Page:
While the stunning views and clean air of mountain living are certainly appealing, be sure to weigh the challenges of mountain life before making a move. Here’s a checklist of things to consider.
Positives. Living in the mountains is probably rivaled only by living near a beach for tranquility. The majestic scenery and vacation-like settings are a definite lure. The pace of life tends to be slower, providing a more relaxed atmosphere.
Housing expense. Buying or building on steep grades adds substantially to the cost of housing because of the difficulties involved in laying foundations. A house on level land would be considerably cheaper.
Utilities. Mountain homes may not have utilities supplied by a local or regional service. Oftentimes, homeowners have their own wells, septic and propane gas tanks. Who is the electrical supplier? These are important issues to settle before making a commitment on a piece of property.
Living essentials. Unless you live in a mountain town, expect to drive 10 to 20 miles and up for groceries, gas and other staples. Prices for these goods will likely be higher, as the suppliers must transport them farther. Rather than be part of a large chain with lower prices, grocers may be independent and charge more.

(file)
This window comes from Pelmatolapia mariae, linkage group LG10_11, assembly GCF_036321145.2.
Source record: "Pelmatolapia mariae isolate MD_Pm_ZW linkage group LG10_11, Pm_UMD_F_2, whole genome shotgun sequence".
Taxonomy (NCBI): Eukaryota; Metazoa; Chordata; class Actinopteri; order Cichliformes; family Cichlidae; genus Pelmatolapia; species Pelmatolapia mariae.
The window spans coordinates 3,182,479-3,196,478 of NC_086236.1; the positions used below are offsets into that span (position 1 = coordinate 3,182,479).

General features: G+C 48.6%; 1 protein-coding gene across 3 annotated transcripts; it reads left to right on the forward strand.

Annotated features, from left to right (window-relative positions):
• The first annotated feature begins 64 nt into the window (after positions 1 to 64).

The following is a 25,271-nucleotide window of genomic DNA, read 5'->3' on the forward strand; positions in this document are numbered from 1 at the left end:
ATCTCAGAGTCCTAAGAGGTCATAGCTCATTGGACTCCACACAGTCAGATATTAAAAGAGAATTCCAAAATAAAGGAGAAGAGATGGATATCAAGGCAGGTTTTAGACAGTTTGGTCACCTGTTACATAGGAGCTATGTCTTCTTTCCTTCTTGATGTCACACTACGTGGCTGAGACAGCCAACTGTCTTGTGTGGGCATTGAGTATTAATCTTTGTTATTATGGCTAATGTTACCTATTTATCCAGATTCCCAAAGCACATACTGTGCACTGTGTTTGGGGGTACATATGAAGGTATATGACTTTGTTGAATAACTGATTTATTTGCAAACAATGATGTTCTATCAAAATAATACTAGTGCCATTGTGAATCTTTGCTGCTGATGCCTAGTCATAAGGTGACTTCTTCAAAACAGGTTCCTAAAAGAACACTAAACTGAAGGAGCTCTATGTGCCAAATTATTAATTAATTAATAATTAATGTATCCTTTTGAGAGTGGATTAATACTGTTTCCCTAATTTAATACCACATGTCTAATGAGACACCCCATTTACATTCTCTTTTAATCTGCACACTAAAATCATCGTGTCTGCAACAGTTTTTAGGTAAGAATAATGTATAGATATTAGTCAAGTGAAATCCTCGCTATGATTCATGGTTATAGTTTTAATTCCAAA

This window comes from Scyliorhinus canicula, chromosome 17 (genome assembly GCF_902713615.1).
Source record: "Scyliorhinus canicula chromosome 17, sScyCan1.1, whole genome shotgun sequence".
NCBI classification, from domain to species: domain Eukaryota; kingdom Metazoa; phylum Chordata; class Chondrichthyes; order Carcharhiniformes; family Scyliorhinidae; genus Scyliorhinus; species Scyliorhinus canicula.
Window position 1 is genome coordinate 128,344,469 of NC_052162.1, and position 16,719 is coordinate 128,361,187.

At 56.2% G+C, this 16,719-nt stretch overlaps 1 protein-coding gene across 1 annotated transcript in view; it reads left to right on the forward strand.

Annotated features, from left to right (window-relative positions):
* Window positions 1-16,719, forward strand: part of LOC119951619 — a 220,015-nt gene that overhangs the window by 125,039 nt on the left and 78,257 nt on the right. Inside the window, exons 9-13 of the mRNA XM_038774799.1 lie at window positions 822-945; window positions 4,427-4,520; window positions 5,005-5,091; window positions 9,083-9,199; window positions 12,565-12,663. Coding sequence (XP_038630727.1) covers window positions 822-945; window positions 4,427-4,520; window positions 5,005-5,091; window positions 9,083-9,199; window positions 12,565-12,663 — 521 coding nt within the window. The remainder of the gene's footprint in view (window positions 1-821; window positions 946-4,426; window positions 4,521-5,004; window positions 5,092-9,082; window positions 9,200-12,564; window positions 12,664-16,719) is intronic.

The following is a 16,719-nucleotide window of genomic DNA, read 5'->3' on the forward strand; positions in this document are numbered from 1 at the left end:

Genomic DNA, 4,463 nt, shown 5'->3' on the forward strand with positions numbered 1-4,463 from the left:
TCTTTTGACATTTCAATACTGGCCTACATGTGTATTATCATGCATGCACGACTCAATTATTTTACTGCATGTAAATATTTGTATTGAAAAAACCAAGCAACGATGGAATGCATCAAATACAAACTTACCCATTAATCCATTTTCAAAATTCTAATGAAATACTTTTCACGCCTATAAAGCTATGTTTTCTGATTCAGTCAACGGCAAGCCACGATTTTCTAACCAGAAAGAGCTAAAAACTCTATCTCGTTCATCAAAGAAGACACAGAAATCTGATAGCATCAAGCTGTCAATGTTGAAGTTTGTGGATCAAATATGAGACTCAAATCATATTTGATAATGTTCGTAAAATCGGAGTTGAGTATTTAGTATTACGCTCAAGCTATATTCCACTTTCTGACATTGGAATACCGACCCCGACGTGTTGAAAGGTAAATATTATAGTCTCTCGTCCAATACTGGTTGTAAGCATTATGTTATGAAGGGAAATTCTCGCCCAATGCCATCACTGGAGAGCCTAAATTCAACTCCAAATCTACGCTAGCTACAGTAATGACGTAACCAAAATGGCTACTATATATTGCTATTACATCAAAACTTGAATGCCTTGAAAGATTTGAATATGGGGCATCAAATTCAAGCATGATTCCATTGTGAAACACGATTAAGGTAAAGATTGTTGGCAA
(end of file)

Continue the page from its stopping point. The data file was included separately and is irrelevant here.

Commuting to work. Mountain living is best for people who work from home and telecommute. If you must make a drive into an office, find out how long the drive will take. Will there be times when snow blocks your route?
Cellular service. Inquire about mobile phone service and test it yourself. The mountains are notorious for spotty service — or none at all.
Emergency services. If you have a health crisis at home, emergency services will likely take longer to arrive and hospital transports will be longer. This is an especially important consideration if you are thinking of retiring to a mountain community.
Natural disasters. Mountain residents should be prepared for forest fires, mudslides, avalanches and fallen trees that block road access.
Building restrictions. Many mountainous areas have building regulations to keep people from spoiling the views with uncontrolled development. Check your local, regional and state agencies before buying land on which to build.
Rental market. The market for rentals is highly dependent on local attractions. For example, homes near popular ski areas may lease well during the season but the rent should be sufficient to pay the bills year-round. Rental homes near major tourist destinations may be profitable when leased long-term to local residents who work in the tourism industry.